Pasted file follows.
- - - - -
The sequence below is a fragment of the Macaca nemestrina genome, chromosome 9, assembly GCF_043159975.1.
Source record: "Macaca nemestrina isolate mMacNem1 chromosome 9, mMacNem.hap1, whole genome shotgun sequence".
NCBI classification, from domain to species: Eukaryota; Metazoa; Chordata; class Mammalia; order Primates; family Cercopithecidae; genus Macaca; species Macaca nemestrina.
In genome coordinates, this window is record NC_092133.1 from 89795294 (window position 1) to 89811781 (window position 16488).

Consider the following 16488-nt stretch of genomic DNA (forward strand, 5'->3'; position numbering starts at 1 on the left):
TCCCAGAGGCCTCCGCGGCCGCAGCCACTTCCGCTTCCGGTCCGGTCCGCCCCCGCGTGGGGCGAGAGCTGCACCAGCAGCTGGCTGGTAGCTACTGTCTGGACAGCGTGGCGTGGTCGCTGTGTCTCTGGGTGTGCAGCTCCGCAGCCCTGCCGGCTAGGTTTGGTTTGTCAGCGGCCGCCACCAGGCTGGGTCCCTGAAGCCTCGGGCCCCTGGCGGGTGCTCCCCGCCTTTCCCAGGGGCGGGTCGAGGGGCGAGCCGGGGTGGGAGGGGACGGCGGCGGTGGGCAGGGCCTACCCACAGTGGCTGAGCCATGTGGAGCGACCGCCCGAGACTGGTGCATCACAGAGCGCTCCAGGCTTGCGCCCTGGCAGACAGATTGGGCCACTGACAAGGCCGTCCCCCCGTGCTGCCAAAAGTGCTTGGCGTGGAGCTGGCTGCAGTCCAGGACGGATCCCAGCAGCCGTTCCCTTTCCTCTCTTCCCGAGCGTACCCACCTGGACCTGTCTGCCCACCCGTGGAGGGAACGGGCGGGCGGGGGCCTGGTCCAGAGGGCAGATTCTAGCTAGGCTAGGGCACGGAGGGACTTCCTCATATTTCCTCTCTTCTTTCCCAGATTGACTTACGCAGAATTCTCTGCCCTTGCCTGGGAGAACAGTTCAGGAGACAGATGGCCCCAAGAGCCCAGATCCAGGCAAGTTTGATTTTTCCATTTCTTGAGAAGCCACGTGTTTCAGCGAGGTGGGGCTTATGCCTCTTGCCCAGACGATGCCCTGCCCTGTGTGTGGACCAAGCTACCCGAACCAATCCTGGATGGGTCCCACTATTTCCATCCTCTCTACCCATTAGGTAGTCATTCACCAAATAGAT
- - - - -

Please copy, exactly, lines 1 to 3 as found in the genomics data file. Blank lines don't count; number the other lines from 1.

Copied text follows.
The sequence below is a fragment of the Macaca nemestrina genome, chromosome 9, assembly GCF_043159975.1.
Source record: "Macaca nemestrina isolate mMacNem1 chromosome 9, mMacNem.hap1, whole genome shotgun sequence".
NCBI classification, from domain to species: Eukaryota; Metazoa; Chordata; class Mammalia; order Primates; family Cercopithecidae; genus Macaca; species Macaca nemestrina.